Geneva/Montreal - Australia’s Melbourne Airport, Qantas Airways, Airports Council International (ACI), and the International Air Transport Association (IATA) signed an agreement to work together to develop a Smart Security pilot program for delivery at Melbourne Airport in 2015.

Smart Security is a joint project between IATA and ACI that brings stakeholders together to facilitate the development of innovative solutions to shift today’s security screening towards a more passenger friendly, sustainable and efficient process. Smart Security looks to achieve this by focusing resources based on risk, using advanced security screening technologies and promoting innovations in process. The agreement for Melbourne Airport is the fourth globally, following in the footsteps of Amsterdam Schiphol, London Heathrow and Doha’s Hamad International Airports.

“This partnership between Qantas and Melbourne Airport is an important step toward realizing a new model of security that will improve the experience for our passengers while boosting the efficiency of security checkpoints. Global passenger traffic is set to double in the next 20 years. Smart Security responds to this growth as well as continuously evolving security threats,” said Tony Tyler, IATA’s Director General and CEO.

“ACI is looking forward to working with Melbourne Airport and Qantas in cooperation with IATA on the Smart Security pilot program. Having already trialed the program with three other airports, we’re confident that this latest pilot will result in a more streamlined Smart Security, making it even easier to implement for airports and airlines, and further speeding the security screening process for passengers,” said Angela Gittens, ACI’s Director General.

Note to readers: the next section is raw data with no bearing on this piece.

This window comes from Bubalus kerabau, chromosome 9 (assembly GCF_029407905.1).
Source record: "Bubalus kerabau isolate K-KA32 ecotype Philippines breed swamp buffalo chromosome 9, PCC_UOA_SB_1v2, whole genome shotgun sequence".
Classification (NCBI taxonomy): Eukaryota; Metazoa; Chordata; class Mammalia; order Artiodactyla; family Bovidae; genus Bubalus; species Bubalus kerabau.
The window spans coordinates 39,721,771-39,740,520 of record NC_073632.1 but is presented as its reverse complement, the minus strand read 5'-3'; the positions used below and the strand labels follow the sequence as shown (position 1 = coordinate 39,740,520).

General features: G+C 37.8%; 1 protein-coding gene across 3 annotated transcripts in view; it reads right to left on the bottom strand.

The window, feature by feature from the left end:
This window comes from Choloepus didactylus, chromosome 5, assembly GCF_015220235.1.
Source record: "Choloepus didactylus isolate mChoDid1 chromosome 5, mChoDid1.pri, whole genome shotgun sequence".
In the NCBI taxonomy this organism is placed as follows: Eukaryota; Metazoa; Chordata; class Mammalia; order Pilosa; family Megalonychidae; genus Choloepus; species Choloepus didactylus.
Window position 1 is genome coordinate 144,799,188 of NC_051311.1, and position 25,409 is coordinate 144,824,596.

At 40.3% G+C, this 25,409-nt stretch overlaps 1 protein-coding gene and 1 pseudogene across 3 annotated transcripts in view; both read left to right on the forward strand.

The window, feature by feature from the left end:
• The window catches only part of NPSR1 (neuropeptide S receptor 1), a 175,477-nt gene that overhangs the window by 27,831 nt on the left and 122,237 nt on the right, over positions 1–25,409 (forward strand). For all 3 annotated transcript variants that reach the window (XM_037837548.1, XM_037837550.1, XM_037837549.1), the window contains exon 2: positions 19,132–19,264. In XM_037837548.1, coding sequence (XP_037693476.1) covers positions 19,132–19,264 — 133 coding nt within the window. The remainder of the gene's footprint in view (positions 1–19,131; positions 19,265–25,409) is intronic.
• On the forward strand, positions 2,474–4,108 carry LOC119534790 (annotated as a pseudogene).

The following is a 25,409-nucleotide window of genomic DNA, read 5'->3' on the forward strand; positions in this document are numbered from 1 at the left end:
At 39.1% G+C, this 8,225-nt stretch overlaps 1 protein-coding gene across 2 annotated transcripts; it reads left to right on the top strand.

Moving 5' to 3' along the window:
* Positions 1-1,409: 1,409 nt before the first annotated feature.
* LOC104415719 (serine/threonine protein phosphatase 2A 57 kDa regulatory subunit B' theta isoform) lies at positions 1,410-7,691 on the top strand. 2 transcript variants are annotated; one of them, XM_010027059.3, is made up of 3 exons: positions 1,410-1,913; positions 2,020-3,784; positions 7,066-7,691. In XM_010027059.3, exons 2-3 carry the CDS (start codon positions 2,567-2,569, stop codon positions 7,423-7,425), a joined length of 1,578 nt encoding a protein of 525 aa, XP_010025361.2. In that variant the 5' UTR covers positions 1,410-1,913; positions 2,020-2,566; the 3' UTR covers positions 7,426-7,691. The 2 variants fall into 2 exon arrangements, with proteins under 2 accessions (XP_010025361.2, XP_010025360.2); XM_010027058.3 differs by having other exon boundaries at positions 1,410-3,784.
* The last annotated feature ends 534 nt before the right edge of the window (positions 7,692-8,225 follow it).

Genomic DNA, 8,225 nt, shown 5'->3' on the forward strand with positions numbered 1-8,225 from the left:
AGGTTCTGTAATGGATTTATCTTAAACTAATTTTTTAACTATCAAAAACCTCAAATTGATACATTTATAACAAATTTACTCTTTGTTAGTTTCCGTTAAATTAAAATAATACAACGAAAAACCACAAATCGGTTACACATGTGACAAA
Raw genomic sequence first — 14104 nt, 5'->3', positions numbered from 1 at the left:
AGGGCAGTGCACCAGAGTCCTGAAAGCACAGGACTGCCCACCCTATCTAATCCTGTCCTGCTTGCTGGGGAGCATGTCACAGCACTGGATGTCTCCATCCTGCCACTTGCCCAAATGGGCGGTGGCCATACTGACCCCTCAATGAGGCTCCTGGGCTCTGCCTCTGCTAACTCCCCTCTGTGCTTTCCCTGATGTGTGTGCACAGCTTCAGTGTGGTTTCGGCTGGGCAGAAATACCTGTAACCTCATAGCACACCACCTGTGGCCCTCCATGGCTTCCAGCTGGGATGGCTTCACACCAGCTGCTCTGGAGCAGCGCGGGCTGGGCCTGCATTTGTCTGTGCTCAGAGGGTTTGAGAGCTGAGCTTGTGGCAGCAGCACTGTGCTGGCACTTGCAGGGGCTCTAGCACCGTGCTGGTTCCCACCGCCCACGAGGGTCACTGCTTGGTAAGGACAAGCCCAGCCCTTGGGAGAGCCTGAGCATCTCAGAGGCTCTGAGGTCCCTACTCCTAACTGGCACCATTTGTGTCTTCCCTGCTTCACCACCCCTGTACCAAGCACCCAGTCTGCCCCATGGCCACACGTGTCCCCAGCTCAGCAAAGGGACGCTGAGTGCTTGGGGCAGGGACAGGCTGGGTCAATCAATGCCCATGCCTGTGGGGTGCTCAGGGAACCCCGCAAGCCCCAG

The signing of this agreement comes at the right time, with the Australian Department of Infrastructure and Regional Development recently releasing the Transport Development Outlook to 2025, indicating a move towards outcomes-based regulation across the transport sector and a desire to see industry participants play a larger role in the “design of measures that lead to more efficient and cost effective security outcomes”.

2015 Pilot Program

The Smart Security team and Australian industry stakeholders believe the pilot program presents a great opportunity to see this industry-government collaboration in action. The Office of Transport Security, the Australian Government’s transport security regulator, will be watching closely to make sure that as the proposal develops, industry obtains the relevant regulatory approvals and is consistent with the Australian Government’s future approach to aviation security.

“Qantas is delighted to join with IATA, ACI and Melbourne Airport on this exciting program of work. We look forward to successfully trialing and implementing new processes that will provide a better, more seamless airport experience for customers while maintaining the highest security standards,” said Qantas CEO Alan Joyce. The focus for the 2015 Pilot is on optimizing security screening resources and asset utilization, integrating innovative technology, repurposing existing equipment and implementing new procedures to facilitate risk-based passenger screening.

Melbourne Airport CEO, Chris Woodruff, said, “Improving security as well as the overall customer experience at Melbourne Airport are our priorities, and this initiative is aimed at both. We’re excited to be working with IATA, ACI and Qantas and look forward to the pilot to deliver better results and a better experience for customers.”


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Notes for Editors:

  • IATA (International Air Transport Association) represents some 240 airlines comprising 84% of global air traffic